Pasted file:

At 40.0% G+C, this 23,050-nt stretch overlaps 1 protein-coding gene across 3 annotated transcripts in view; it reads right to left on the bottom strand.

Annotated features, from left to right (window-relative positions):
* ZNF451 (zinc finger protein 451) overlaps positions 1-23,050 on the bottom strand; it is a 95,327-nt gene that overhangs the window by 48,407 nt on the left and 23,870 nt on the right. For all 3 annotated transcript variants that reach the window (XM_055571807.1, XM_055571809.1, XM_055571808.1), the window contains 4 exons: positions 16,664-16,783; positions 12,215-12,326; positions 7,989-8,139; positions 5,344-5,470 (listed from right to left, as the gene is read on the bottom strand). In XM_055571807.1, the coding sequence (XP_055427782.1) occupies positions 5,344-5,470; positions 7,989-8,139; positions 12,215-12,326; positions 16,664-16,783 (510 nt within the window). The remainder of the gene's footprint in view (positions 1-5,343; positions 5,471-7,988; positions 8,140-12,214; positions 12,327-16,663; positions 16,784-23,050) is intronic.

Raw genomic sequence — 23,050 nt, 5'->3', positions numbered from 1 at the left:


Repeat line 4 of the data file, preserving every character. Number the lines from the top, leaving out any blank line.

Raw genomic sequence — 23,050 nt, 5'->3', positions numbered from 1 at the left: